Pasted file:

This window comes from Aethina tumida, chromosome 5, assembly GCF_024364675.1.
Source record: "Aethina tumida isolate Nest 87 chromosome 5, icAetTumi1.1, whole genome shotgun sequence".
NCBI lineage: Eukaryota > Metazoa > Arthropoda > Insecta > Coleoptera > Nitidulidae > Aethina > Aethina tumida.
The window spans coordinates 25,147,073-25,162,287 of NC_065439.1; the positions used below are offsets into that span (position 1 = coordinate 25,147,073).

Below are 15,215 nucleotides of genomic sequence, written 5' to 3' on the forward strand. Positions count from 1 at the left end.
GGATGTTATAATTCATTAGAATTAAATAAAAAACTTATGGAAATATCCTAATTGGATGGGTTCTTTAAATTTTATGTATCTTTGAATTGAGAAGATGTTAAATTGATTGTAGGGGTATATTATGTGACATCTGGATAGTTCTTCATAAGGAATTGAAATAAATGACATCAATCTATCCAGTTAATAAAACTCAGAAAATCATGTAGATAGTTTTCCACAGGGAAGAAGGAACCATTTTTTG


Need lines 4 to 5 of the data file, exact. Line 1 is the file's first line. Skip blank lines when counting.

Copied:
The window spans coordinates 25,147,073-25,162,287 of NC_065439.1; the positions used below are offsets into that span (position 1 = coordinate 25,147,073).

Below are 15,215 nucleotides of genomic sequence, written 5' to 3' on the forward strand. Positions count from 1 at the left end.